Upon graduation, Erica started working as a Research Technician at the Guelph Turfgrass Institute (GTI). Over the years she has worked on various research projects in the lab, field and greenhouse. More recently, Erica has worked in the GTI fields for the Manager of the Research Plots. In the winter months, Erica facilitates an online course for Open Learning and Educational Support in the Managing Golf Courses Certificate program.
In Insect Identification and Management, you will learn about the insect pests of turfgrass including their identification, biology, scouting methods and control. Insect pests that will be examined include all the white grub species, hairy chinch bugs, sod webworms and cutworms, weevils, crane flies and ants.
Integrated Pest Management draws on the information you learned in the disease and insect section of the course. You will learn general and specific techniques for monitoring turf pests and record keeping. You will be able to prioritize your turf monitoring, determine monitoring frequencies and become acquainted with thresholds. By learning to use key plants in the landscape to signal pest activity, you will be able to better time pesticide applications and overall, reduce pesticide use.
Katerina Jordan, Associate Professor, Dept of Plant Agriculture.
Dr. Katerina Jordan teaches courses in turfgrass management, integrated pest management and biological control of plant diseases. Her research focus is on root pathogens of turfgrasses and other crops and maximizing the sustainability of turfgrass management practices.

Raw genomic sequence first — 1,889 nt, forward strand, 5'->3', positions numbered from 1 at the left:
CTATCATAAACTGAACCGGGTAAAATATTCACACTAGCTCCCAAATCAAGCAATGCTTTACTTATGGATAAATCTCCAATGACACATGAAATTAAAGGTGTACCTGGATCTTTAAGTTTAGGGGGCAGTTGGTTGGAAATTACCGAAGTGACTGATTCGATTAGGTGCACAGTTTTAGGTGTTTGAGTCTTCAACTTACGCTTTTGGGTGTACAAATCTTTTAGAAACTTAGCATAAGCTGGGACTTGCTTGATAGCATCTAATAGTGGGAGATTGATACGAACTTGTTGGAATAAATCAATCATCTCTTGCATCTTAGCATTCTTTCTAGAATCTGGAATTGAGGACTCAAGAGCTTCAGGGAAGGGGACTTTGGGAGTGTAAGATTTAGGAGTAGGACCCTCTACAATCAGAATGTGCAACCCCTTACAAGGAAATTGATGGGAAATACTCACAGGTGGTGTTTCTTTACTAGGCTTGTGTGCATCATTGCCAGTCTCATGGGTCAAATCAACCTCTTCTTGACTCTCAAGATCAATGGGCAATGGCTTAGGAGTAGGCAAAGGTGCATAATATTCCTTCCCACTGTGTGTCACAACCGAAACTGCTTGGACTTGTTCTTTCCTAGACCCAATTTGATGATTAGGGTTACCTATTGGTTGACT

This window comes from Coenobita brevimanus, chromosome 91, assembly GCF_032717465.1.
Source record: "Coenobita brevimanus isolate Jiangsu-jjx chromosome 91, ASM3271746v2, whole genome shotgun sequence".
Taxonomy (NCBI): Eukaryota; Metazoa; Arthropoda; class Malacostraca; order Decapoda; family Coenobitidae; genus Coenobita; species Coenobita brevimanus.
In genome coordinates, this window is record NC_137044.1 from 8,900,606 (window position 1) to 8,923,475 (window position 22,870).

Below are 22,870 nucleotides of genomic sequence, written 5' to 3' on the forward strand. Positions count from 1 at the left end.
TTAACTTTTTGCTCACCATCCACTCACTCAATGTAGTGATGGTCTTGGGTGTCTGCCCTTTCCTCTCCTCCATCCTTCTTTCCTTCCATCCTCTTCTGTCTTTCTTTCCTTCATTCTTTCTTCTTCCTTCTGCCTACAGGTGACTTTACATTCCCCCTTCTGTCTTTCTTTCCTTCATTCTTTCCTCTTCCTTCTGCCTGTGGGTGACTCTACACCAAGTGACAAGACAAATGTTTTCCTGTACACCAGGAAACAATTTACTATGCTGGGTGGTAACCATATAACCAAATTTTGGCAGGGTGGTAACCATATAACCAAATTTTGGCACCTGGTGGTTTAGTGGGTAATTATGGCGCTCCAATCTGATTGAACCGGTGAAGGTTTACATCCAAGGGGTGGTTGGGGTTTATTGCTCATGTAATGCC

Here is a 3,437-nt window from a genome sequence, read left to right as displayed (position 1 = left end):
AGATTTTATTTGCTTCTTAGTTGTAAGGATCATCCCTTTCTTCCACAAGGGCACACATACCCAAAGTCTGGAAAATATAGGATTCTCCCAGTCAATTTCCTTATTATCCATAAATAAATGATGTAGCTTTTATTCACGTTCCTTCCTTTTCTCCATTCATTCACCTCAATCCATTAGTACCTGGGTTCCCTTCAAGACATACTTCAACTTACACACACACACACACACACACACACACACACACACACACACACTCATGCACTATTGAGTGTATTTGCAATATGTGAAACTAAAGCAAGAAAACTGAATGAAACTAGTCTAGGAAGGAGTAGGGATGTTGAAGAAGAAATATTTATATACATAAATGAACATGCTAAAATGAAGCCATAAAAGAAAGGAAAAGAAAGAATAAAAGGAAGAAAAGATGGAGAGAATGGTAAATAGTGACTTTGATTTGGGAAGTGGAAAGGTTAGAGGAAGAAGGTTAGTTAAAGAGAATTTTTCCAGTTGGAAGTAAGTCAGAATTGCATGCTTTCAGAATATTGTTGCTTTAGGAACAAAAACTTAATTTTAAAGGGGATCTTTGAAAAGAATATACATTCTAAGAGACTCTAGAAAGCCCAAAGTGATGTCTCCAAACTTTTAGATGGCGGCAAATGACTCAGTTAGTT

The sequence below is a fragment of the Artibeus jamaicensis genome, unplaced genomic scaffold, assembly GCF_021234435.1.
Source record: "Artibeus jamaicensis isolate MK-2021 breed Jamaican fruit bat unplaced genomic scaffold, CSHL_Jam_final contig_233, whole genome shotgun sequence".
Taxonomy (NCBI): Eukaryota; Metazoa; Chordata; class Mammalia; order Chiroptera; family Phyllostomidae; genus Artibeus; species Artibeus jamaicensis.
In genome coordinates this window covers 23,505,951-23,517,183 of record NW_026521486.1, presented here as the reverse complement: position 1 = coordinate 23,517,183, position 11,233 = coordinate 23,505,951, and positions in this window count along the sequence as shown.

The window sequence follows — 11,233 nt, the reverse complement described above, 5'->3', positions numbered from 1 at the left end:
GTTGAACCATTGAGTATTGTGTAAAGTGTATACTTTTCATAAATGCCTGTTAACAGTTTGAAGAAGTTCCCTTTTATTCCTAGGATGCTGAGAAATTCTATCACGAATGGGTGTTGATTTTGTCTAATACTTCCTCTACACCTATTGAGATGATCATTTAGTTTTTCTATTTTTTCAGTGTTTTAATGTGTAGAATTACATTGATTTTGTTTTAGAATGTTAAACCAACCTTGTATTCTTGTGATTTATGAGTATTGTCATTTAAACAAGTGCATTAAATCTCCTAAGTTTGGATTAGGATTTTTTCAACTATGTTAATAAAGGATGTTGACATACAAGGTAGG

The equipment section discusses the selection and maintenance of the various types of equipment used in turfgrass management as well as the direct impact equipment has on turf. Emphasis will be placed on efficient use, calibration and instructing staff in safe operation.
Sean Jordan, T.Ag. Sessional Lecturer, Diploma in Turfgrass Management Program.
Sean is a Technical Agrologist with a wide range of experience in turfgrass management, construction and renovation. Sean has taught in the DTM program and TMSC since 2005.
Explore the role of the golf course architect and their involvement with golf course construction from concept to grassing. Examine the different construction materials, construction techniques and costs associated with building golf features such as greens, tees, and bunkers paying particular attention to the importance of drainage within these features.
Cam Tyers, B.A., L.A.T. – Cam Tyers Design Inc.
Cam Tyers has been a golf course architect for over 19 years. He started his own business, Cam Tyers Design Inc. in 2010. Before that he spent 13 years working with renowned Canadian architect Doug Carrick.